On 9 December 2002, the Great Limpopo Transfrontier Park (GLTP) was proclaimed with the signing of an international treaty at Xai-Xai, Mozambique by the heads of state of Mozambique, South Africa and Zimbabwe.
Great Limpopo Transfrontier Park straddles the borders of Mozambique, South Africa and Zimbabwe and joins some of the most established wildlife areas in Southern Africa into a huge conservation area of 35 000km² (± the size of the Netherlands) which is managed as an integrated unit across three international borders, Limpopo National Park (LNP) and forms the core of the second-phase transfrontier conservation area (TFCA), measuring almost 100 000km² and which includes Banhine and Zinave national parks, the Massingir and Corumana areas and interlinking regions in Mozambique, as well as various privately and state-owned conservation areas in South Africa and Zimbabwe bordering on the Transfrontier Park.
To achieve inter-state collaboration in the conservation of trans-boundary ecosystems and their associated biodiversity, promoting sustainable use of natural resources to improve the quality of life of the peoples of Mozambique, South Africa and Zimbabwe.
To collaboratively establish and manasge, on a sustainable basis, a viable Great Limpopo Transfrontier Park with full stakeholder participation, including local communities, fostering regional co-operation, biodiversity conservation, and cross-border socio-economic development.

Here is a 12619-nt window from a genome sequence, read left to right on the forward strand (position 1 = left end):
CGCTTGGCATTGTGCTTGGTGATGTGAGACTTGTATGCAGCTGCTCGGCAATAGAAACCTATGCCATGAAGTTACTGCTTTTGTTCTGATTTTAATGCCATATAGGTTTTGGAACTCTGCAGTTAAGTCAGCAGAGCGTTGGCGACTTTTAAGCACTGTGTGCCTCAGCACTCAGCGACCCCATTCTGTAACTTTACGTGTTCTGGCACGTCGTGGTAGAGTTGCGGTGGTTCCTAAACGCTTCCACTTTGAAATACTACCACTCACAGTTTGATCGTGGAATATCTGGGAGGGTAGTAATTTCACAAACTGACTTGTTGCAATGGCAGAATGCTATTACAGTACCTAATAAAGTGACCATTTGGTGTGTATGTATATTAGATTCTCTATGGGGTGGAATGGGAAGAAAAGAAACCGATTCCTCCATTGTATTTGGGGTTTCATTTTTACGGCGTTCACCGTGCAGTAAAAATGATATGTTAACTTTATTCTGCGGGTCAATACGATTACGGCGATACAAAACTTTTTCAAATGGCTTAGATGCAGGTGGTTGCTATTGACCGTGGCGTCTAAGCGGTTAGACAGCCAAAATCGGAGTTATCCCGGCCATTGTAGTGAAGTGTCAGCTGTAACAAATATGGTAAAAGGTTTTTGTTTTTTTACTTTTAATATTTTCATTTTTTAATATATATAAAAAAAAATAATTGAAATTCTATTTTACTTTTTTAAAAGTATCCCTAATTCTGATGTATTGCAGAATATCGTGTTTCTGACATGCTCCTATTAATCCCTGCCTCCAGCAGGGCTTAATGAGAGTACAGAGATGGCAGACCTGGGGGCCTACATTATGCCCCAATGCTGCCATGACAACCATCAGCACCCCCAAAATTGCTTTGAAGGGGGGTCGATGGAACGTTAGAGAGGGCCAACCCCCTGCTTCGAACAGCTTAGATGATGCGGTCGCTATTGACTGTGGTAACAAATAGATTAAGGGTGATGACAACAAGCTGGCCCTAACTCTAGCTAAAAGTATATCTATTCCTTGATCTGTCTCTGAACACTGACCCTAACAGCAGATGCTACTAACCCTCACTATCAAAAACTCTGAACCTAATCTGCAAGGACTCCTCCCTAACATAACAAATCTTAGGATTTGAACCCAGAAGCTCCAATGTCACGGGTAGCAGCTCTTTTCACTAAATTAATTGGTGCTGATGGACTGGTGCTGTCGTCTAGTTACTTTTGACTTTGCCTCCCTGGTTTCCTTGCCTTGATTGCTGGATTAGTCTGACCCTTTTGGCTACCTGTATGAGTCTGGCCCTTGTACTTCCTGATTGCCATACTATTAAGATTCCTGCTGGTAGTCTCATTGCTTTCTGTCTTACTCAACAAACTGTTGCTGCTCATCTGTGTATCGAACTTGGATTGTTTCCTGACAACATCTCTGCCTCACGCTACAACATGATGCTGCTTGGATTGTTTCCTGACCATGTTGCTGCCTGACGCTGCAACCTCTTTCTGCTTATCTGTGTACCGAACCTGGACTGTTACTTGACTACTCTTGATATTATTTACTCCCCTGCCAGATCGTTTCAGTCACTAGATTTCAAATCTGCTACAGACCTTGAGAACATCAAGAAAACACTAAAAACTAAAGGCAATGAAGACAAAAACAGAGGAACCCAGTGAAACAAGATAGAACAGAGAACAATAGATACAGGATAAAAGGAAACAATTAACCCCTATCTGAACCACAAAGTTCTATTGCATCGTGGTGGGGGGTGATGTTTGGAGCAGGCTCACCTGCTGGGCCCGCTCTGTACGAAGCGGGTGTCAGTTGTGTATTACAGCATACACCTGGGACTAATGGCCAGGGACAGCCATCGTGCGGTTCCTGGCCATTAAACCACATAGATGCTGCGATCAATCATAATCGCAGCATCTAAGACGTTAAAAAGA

Political borders very rarely respect ecological systems, and this transfrontier park will strive to re-establish historical animal migration routes and other ecosystem functions disrupted by fences and incompatible legislation. This unimpeded ecosystem will then also be jointly managed according to harmonised wildlife management policies, promoting the return of a larger and more resilient ecosystem with greater chances of long-term sustainability.
Equally important, this park will provide jobs and opportunities to generate revenue for many of the thousands of local people affected by decades of civil war. Improving the lives of these rural communities will in turn further contribute towards biodiversity conservation by demonstrating the economic and social advantages to be achieved through conservation as an alternative and viable land-use option.
The broad objectives for the establishment of the Great Limpopo Transfrontier Park are to:
- Foster transnational collaboration and co-operation between Mozambique, South Africa and Zimbabwe in implementing ecosystem management, through the establishment, development and management of the Great Limpopo Transfrontier Park;
- Promote alliances in the management of biological natural resources by encouraging social, economic and other partnerships among the parties, private sector, local communities and NGO's;
- Enhance ecosystem integrity and natural ecological processes by harmonising environmental management procedures across international borders and striving to remove artificial barriers impeding the natural movement of animals;
- Develop frameworks and strategies whereby local communities can participate in and tangibly benefit from the management and sustainable use of natural resources that occur within the transfrontier park or TFCA;
- Facilitate the establishment and maintenance of a subregional economic base by way of appropriate development frameworks, strategies and work plans; and
- Develop trans-border eco-tourism as a means for fostering regional socio-economic development.